A roof overhang protects the building under it from weather and rain, and if your home does not have one, revealing an overhang isn’t an especially tough construction job. Framing a new overhang is simple, but blending the new overhang seamlessly to the present roof requires some effort and expense.
Preparing the Roof
To access the present rafter tails, remove the fascia board which caps the ends of the rafters, as well as any other end pieces which cover the rafter tails along with the upper plate of the outside wall. If, after you’ve removed the fascia, then there’s not enough space to work within the attic to extend the rafters, you can eliminate the roof sheathing and shingles in the lower portion of the rafters to expose the rafters and give yourself space to work.
Cut rafter tail extensions twice the amount of the overhang that you want to add, using lumber the same size as the present rafters. Rank the rafter extensions contrary to the present rafters to ensure that two-thirds of the span overlaps the rafters along with the rest of the handful goes outward to set the overhang. The overhang should be two feet or less to ensure that it will be stable and well supported. Nail the extensions to the existing rafters utilizing 16-penny nails spaced 6 to 8 inches apart.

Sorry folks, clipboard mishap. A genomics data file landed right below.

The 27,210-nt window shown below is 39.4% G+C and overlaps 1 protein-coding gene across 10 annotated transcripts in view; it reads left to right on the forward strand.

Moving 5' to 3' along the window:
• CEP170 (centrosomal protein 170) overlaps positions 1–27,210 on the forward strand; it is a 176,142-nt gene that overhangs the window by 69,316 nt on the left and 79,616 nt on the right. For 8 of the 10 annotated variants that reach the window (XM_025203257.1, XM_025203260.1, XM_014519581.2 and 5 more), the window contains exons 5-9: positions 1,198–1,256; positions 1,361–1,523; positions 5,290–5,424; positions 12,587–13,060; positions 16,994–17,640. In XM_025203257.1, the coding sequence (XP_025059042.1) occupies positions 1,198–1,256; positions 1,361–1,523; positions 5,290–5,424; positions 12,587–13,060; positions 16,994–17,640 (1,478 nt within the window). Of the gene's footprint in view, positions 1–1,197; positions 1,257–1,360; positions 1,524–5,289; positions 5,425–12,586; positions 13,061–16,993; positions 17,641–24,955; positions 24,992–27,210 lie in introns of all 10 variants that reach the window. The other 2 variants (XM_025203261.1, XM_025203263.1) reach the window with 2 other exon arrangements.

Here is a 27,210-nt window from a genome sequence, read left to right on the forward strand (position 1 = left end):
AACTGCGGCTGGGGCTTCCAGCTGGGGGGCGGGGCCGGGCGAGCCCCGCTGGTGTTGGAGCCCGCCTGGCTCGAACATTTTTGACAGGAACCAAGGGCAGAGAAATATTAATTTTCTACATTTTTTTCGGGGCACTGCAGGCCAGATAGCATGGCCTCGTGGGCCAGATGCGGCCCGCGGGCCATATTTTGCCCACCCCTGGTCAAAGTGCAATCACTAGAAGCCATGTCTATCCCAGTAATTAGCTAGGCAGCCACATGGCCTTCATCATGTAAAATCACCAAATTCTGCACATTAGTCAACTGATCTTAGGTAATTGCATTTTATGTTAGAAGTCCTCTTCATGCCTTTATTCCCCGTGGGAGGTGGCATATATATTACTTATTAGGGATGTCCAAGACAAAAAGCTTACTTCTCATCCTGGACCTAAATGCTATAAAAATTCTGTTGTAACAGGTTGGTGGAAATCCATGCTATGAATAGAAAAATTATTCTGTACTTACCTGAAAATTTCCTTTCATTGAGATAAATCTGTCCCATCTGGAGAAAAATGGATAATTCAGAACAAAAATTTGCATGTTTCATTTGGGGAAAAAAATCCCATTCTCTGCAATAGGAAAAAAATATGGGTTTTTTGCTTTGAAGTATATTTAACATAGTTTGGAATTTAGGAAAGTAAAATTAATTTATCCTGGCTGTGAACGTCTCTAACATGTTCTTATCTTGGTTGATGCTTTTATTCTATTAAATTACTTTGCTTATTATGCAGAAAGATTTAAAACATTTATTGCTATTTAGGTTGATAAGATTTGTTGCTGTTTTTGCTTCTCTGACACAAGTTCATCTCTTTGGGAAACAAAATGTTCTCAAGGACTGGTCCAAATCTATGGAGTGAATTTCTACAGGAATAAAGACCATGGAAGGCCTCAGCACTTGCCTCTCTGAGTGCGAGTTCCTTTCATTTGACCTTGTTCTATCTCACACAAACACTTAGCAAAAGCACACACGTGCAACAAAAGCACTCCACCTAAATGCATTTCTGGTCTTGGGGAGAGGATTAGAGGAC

Adding Fascia and Soffits
Attach a brand new two-by-four sub-fascia board together the ends of the brand new rafter tails. If you’d like to build enclosed eaves, you can put in a horizontal soffit that spans the base of the overhang between the fascia and the outside wall of the building, surrounding the space below the overhang. To create a soffit, attach a two-by-four nailer board to the wall of the building, making it flat with the base of the fascia. Attach two-by-fours, one for each rafter tail, vertical to the fascia, nailing one end to the rafter tail and another end to the nailer. Finish the soffit by nailing soffit material to the framing and adding a one-by-six fascia board over the sub-fascia.
Roofing the Overhang
Following the overhang is framed, cover the rafter extensions, and any part of the roof where you’ve removed sheathing, with new plywood sheathing that’s within 1/8 inch of the depth of the present sheathing. The best approach to incorporate the new overhang in the present roofing is to tear off the shingles and underlayment in the whole roof and put a new roof on the whole building. But if time or your budget does not permit a new roof, then you are going to need to coincide with the old shingles as best you can with new shingles and utilize them to cover the overhang. Begin by installing a metal drip edge along the lower edge of the overhang, then laying a class of shingles along the border. Work up with following classes until you get to the present roof, slipping the last row of shingles that are new under the poles of the present shingles.